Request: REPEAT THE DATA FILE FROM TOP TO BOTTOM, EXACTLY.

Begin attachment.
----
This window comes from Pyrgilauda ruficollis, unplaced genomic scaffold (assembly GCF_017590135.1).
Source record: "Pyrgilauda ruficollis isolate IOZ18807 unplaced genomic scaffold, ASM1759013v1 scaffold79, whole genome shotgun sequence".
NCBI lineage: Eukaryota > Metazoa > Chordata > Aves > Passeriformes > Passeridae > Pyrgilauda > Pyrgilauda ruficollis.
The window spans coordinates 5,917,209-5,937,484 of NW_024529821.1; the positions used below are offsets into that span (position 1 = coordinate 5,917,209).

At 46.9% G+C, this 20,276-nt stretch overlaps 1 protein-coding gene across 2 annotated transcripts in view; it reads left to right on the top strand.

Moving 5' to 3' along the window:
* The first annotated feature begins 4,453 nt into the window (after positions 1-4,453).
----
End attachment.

This window comes from Pyrgilauda ruficollis, unplaced genomic scaffold (assembly GCF_017590135.1).
Source record: "Pyrgilauda ruficollis isolate IOZ18807 unplaced genomic scaffold, ASM1759013v1 scaffold79, whole genome shotgun sequence".
NCBI lineage: Eukaryota > Metazoa > Chordata > Aves > Passeriformes > Passeridae > Pyrgilauda > Pyrgilauda ruficollis.
The window spans coordinates 5,917,209-5,937,484 of NW_024529821.1; the positions used below are offsets into that span (position 1 = coordinate 5,917,209).

At 46.9% G+C, this 20,276-nt stretch overlaps 1 protein-coding gene across 2 annotated transcripts in view; it reads left to right on the top strand.

Moving 5' to 3' along the window:
* The first annotated feature begins 4,453 nt into the window (after positions 1-4,453).